Last Updated on September 12, 2021 by Jim Ferri
The best cities of Eastern Europe to visit for a day…yes, a day...
Estimated reading time: 10 minutes
By Jim Ferri
Before the 20th century, many countries in Eastern Europe were not individual nations but parts of vast European empires.
Their rulers built opulent castles, soaring cathedrals, and other massive monuments in grandiose displays of power, prestige, and supremacy. And it all survives in these impressive capital cities today. These five best cities of Eastern Europe that follow are fascinating places, each well worth a visit for several days.
Unfortunately, that’s not always possible for many travelers. For those with limited time to explore this fascinating area of Europe, you should still go. Even if you can only spend 24 hours in each city, you’ll still find it worthwhile. Here are some suggestions.
Best City of Eastern Europe for Sightseeing: Prague
Since Prague has been untouched by war, it contains a wealth of stunning, original and authentic European-style architecture. You’ll see nothing like it elsewhere else in Europe.
Prague is a city where you can just walk about and inhale the ambiance. But it’s this very overabundance of beauty that’s problematic. There are so many remarkable buildings it’s easy to overlook things that would be a standout in any other city.
First and foremost, visit Prague Castle, regally situated on a hilltop above the Vltava River (reached via Tram #22). But it’s not just a castle; it’s an entire complex that includes, among other sites, the beautiful St. Vitus Cathedral. There’s also a daily changing of the guard.
While on the castle side of the river also stroll around Malá Strana, the city’s “Little Quarter”. It was once home to craftspeople and merchants who served the royal court. Then walk across the 600-year-old Charles Bridge, lined with Baroque statues, en route to the famous medieval Astronomical Clock.
Close nearby is Old Town Square, the heart and soul of Prague. Adjacent to it is the old Jewish Ghetto dating from the 12th century. If time permits, walk a few more blocks and visit the Municipal House. It’s home to the beautiful Smetana Concert Hall, as well as two popular restaurants: one Old-World, the other Art-Nouveau.
Best City of Eastern Europe for Old-World Style: Budapest
It’s a beautiful place, which reached its zenith in the Renaissance under “Good King” Mátyás before being occupied by Ottomans. Later camer the Hapsburgs, who created so many of its imposing buildings and palaces. Some rate it as the finest of the Hapsburg triumvirate of Vienna, Prague, and Budapest.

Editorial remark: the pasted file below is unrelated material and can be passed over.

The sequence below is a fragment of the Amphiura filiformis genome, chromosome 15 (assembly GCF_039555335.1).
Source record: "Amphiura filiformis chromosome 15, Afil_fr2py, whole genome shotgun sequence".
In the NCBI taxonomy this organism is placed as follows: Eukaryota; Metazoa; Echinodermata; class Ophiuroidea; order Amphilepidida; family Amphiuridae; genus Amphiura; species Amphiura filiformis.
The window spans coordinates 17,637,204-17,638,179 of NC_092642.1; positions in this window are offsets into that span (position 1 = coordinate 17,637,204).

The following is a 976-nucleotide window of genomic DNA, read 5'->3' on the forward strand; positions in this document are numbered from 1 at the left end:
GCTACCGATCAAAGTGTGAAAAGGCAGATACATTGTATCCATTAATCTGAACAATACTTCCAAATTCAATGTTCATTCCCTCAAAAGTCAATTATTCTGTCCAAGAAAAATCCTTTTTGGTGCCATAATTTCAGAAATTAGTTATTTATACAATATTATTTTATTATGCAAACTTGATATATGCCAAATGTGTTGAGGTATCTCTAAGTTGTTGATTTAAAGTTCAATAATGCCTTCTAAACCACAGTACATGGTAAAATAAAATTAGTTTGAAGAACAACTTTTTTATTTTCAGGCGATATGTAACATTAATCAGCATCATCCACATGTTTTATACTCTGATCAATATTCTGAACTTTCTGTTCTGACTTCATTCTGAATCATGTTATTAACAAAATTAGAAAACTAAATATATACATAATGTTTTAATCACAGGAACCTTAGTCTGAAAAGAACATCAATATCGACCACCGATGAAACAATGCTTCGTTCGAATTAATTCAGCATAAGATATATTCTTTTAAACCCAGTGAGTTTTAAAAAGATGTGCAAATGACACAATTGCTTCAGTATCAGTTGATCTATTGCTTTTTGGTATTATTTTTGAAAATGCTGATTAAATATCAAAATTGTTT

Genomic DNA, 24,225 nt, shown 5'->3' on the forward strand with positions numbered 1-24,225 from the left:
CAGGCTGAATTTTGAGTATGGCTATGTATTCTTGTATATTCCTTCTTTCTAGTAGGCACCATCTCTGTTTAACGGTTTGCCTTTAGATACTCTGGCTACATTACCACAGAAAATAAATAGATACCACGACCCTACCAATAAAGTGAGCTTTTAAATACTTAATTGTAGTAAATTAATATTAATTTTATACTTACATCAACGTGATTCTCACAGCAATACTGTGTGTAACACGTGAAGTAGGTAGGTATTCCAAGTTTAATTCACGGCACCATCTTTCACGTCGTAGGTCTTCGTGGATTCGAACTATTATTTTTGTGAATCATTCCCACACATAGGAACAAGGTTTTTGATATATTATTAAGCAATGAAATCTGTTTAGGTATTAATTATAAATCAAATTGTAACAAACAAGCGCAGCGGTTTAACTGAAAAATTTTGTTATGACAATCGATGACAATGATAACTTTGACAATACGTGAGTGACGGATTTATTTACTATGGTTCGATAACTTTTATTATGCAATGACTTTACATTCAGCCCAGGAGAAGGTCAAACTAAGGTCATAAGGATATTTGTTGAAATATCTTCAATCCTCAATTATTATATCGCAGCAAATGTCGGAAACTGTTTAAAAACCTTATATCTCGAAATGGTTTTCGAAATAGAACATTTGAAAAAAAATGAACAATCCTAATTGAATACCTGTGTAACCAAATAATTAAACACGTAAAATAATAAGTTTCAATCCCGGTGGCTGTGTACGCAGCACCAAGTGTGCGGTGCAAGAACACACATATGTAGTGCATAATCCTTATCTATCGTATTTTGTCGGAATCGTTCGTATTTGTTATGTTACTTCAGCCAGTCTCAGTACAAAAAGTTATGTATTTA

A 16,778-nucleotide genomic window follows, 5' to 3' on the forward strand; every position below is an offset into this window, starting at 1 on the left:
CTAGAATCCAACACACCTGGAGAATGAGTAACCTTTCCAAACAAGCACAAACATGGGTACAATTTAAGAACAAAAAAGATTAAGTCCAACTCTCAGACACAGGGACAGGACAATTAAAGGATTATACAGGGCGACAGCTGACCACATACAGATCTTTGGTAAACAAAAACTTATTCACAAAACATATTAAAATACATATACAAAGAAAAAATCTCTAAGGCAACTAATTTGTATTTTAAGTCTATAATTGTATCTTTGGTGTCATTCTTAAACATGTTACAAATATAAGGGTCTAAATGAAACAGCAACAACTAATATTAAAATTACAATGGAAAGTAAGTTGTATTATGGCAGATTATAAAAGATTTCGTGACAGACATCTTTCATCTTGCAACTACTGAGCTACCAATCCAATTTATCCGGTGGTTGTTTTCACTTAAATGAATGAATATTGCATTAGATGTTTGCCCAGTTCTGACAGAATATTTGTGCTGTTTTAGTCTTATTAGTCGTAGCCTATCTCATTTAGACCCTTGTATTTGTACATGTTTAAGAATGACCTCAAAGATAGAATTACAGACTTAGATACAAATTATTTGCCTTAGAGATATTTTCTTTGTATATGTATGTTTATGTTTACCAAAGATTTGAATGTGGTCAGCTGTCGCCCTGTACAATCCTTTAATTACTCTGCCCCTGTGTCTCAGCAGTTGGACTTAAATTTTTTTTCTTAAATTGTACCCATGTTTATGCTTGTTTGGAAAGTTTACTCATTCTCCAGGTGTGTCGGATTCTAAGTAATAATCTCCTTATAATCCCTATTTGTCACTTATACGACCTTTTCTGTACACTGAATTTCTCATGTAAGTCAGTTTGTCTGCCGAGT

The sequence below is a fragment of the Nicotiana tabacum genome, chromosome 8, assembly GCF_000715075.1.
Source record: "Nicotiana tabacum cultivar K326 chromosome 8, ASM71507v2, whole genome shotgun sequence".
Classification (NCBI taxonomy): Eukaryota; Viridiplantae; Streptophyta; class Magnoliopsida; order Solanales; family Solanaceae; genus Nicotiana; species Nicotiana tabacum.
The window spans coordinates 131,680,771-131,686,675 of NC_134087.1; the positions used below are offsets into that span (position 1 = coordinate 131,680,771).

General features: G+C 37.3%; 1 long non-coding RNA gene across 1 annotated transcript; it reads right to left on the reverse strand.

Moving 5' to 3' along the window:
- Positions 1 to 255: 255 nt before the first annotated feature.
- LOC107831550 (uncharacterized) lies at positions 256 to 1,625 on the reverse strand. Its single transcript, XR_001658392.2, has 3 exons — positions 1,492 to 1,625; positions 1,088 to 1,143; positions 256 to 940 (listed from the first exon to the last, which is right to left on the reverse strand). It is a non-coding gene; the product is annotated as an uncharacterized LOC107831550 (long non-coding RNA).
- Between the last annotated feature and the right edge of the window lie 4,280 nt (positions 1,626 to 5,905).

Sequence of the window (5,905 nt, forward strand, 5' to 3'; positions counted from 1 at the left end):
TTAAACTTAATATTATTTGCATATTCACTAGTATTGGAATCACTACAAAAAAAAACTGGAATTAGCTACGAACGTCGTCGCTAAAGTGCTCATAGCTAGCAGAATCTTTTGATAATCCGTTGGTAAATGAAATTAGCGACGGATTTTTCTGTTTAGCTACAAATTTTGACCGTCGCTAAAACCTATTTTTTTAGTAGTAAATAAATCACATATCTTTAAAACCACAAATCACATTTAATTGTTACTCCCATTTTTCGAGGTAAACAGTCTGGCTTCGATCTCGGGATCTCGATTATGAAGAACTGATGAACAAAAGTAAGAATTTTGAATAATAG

Modern Budapest oozes European Old-World grace. That’s not to say it doesn’t have its quirky side. You’ll see that side in its popular “ruin” pubs, popular bars in derelict buildings.
Set out early in the morning for the famous view of the city, Parliament and the Danube from Fishermen’s Bastion. (In case you slept in, it’s also a great view at sunset). Then pay a visit to the adjacent historic Mátyás Church followed by a stroll around old Buda.
Across the city on the Pest side, take a taxi to Heroes’ Square and then walk back down Andrassy Avenue. Stop in the beautiful Bookstore Café in the Paris Department Store, then visit beautiful St. Stephen’s Basilica. Nearby is the Dohány Street Synagogue, the second largest in the world.
When you reach the Danube, don’t miss the Shoe Memorial on its bank just north of the Széchenyi Chain Bridge. A tribute to Jews killed on that spot by Fascists in World War II, which is quite poignant. The Royal Palace (home to the Budapest History Museum and the Hungarian National Gallery) is also interesting.
Also visit, if you can, the Great Market Hall and any of the old Turkish baths. The ornate Gellért Baths on the Buda side are known for their beauty; the Széchenyi Baths near Heroes’ Square is the city’s most popular.
Best City of Eastern Europe for Old-World Architecture: Ljubljana
Ljubljana, born centuries ago as a Roman trading center, is an amazingly beautiful and clean city. Walk about its Old Town and you’ll find yourself transported back centuries in the warren of cobblestone streets and alleyways.